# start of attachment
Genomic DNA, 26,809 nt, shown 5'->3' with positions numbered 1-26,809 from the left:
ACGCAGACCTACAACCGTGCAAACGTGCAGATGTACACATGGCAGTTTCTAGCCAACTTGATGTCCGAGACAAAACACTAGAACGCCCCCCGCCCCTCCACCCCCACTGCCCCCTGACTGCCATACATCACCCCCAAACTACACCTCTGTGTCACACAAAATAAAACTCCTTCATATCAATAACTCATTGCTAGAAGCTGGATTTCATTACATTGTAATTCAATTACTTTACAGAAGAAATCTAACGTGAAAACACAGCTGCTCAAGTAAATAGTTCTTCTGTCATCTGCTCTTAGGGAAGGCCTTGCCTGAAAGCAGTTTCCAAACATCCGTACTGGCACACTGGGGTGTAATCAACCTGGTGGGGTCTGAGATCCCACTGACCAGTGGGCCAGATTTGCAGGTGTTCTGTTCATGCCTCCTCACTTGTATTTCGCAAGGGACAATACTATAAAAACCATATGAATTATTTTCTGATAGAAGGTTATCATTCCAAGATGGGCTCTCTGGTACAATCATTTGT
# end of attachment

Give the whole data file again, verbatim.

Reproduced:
Genomic DNA, 26,809 nt, shown 5'->3' with positions numbered 1-26,809 from the left:
ACGCAGACCTACAACCGTGCAAACGTGCAGATGTACACATGGCAGTTTCTAGCCAACTTGATGTCCGAGACAAAACACTAGAACGCCCCCCGCCCCTCCACCCCCACTGCCCCCTGACTGCCATACATCACCCCCAAACTACACCTCTGTGTCACACAAAATAAAACTCCTTCATATCAATAACTCATTGCTAGAAGCTGGATTTCATTACATTGTAATTCAATTACTTTACAGAAGAAATCTAACGTGAAAACACAGCTGCTCAAGTAAATAGTTCTTCTGTCATCTGCTCTTAGGGAAGGCCTTGCCTGAAAGCAGTTTCCAAACATCCGTACTGGCACACTGGGGTGTAATCAACCTGGTGGGGTCTGAGATCCCACTGACCAGTGGGCCAGATTTGCAGGTGTTCTGTTCATGCCTCCTCACTTGTATTTCGCAAGGGACAATACTATAAAAACCATATGAATTATTTTCTGATAGAAGGTTATCATTCCAAGATGGGCTCTCTGGTACAATCATTTGT